Test Of Patience

In the modern world, patience is most certainly not a virtue.  We expect everything immediately, and feel incredibly put upon in the absence of instantaneousness.  Whether it is service at a store, fast food at the drive-thru window, or a split-second response when we type in a search, we demand an instant response.  And don’t even mention the possibility of the spinning circle of delay on our computer screens!

But sometimes, extreme speed is just not an option.  Consider, for example, driving on a winding two-lane country road behind a rusting panel truck.  Your GPS told you that it would take 90 minutes to get somewhere, and with supreme self-confidence you determined that you could do a little bit better than that.  But you didn’t figure on being behind a truck driver who apparently is being paid by the hour, because he sure is taking his own sweet time about getting to wherever it is he’s going.  Doesn’t he realize that your time is hugely valuable?  Doesn’t he approach his job with the same sense of urgency and need for speed that you apply to everything you do?  Doesn’t he understand that you’ve got to get somewhere, and so does everybody else who is now stacked up behind his sorry, slow-moving, rusting ass?

So you fret, and rage, but there’s not much you can do about it, is there?  Sure, you could take a chance, blindly pass him against that solid yellow line, and hope that no car or truck is approaching on the other side at that same moment in time, but you’re not that hot-headed and reckless, and anyway there’s a pretty steady flow of traffic on that other side.  There are no passing lanes on this road, and you’re not getting the intermittent yellow line when there seems to be a lull in traffic, either.  So . . . there’s really nothing to do but accept the fact that you’re going to be moving at a ponderous pace for the foreseeable future.

You think that maybe there’s something on the radio,so you fiddle with the channel changer and find a song that you like and haven’t heard in a while.  Because you’re passing the scenery at a veritable snail’s pace you can take a good look at the houses and trees, and some of them are really very pretty. now that you mention it.  And there’s something simple and kind of enjoyable about driving at something other than breakneck speed, and just letting the car drip into the swales of the roadway and feeling it gripped by gravity as it banks into a gentle turn on the black asphalt.  It’s really not that bad.  And soon enough, the truck driver is turning off the road, and you realize you’re still right on time, and losing a few seconds or even a few minutes because of that slow-moving truck really wasn’t a big deal at all.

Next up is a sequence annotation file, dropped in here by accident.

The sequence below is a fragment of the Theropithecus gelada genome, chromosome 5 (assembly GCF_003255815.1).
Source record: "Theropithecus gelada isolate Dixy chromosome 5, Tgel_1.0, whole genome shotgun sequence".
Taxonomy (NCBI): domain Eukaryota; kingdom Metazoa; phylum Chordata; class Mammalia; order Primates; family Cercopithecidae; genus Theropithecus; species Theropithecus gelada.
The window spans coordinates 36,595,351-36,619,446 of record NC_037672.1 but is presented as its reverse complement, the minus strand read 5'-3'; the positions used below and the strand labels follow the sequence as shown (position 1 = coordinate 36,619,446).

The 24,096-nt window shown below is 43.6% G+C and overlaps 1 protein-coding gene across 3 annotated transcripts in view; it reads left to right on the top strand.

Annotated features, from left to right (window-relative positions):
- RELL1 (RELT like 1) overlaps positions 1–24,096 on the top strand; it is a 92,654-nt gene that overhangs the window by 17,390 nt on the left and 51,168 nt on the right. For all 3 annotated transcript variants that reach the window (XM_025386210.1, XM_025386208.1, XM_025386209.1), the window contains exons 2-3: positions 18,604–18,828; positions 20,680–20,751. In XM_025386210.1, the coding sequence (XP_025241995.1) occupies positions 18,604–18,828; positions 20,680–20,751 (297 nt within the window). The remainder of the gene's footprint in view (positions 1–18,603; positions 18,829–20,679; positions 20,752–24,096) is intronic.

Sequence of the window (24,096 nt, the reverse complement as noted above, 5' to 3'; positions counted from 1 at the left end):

It’s not a bad lesson to learn anew, every once in a while.

 

Goodbye, Man

Dennis Hopper is dead.  Best known for his role as Billy, the leather-fringed drug-added biker in Easy Rider — who seemingly said “man” after every phrase — he was an actor with a knack for creating highly memorable, out-of-the-mainstream characters.

Hopper was excellent as the photographer in Apocalypse Now, as the sympathetic alcoholic basketball-obsessed assistant coach in Hoosiers, as the mad bomber in Speed, and as Kevin Costner’s one-eyed nemesis in Waterworld.  He never seemed to play an average guy with a desk job, a mortgage, and a wife and kids.

To my mind, Hopper’s greatest role was as the skin-crawlingly creepy nutbag, Frank Booth, in Blue Velvet.  Hyper-violent, appallingly obscene, sadistic, deeply troubled, constantly sucking on his mask of drug vapors and calling for someone to play the “Candy-Colored Clown they call the Sandman,” Hopper was riveting and totally believable every instant he was on screen.  His magnetic and utterly disturbed character was a big reason why Blue Velvet gets my vote for the most suspenseful, terrifying movie of the past 30 years.